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The Springfield-Greene County Health Department says that August is the time when they see the most residents come in to get immunization shots. But due to a lack of state funding, all non-Greene County residents will be charged for immunization within the Greene County limits. Also, the department will no longer be doing some projects within the community in light of these recent cuts. KSMU’s Matthew Barnes reports.
The budgets of local public health agencies statewide are seeing cuts of 17% percent. For Greene County this means the Health Department will be losing about $50,000 to 60,000 dollars in its budget from the state this year. According to Kevin Gipson, director of the health department, this is one of many cuts the department has seen from the state.
“We’ve received tremendous cuts the past few years in our state revenues. We are at levels that we were in 2002. We’ve never seen state funding this low in the past decade. And with increased cost, increased population, we just can’t maintain that level of service anymore. So we are going to have to look at a couple of things, and that’s to increase revenues and to get out of some service we were providing on behalf of the state,” said Gipson.
In an attempt to pump up revenue, people who live outside of Greene County will have to pay a $30 fee for immunizations shots. Children under the age of 18 will have to pay a $15. Gipson says people come to Greene County because it has a greater variety of shots and more consistent clinic hours than outside areas.
“We really don’t want to charge for services such as these that protect the public health, both in Greene County and out from disease, because disease knows no boundaries. But, we were forced to do so because of these reductions,” said Gipson.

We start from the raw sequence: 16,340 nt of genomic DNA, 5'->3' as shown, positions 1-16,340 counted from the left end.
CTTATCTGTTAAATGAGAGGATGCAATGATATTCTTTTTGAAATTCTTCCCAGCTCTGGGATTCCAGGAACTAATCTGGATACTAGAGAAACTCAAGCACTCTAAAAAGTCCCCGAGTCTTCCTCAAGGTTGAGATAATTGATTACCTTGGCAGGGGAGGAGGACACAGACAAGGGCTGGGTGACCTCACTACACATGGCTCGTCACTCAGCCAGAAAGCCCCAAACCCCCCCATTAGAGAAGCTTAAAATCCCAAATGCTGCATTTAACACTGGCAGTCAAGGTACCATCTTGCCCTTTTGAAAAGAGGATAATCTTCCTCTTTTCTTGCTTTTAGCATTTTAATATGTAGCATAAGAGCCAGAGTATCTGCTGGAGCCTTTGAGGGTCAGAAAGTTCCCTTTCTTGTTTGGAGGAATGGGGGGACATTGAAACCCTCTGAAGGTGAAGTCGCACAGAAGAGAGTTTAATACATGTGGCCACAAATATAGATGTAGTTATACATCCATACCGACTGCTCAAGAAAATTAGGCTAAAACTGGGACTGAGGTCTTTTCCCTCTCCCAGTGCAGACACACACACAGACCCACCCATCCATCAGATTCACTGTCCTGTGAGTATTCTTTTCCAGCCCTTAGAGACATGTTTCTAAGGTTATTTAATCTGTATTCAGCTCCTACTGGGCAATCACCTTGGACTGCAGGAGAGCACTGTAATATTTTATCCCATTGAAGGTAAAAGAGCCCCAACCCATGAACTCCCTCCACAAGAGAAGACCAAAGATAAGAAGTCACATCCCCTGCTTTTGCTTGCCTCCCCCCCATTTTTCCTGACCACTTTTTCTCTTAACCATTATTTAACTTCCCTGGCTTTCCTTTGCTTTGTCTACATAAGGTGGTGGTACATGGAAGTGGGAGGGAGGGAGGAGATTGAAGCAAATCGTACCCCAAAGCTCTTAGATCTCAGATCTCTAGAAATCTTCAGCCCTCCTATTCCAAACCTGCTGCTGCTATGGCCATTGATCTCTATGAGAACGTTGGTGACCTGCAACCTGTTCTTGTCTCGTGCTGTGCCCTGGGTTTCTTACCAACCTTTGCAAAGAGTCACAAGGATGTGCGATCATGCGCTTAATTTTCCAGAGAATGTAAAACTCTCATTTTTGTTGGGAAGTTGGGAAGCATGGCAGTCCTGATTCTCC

The health department will also be cutting some of its services.
“We did routine inspections of lodging facilities. Check their ice machines to make sure they were cleaned properly. Just general repair and safety and health issues in the hotel,” said Gipson.
That responsibility will now be left up to the state, which will also be taking over inspections of truck accidents that involve food shipments. It was originally the health department's job to decide whether or not food that may have been damaged in a shipping accident was still good.
“The state will know be required to do that. It’s their legislation that requires it and they were paying us to do it and they no longer are. Now, will they be able to do them as well or as frequently as we did? I don’t know,” said Gipson.
The health department has cut back to its core public health services. It will continue restaurant inspections, disease investigations, immunizations and case management of high-risk pre-natal clients.
The department receives $154,000 dollars from the state for the Springfield-Greene County area. Gipson says if more cuts continue, he will find it very hard to find ways to scale down the already lean department.
For KSMU News, I’m Matthew Barnes.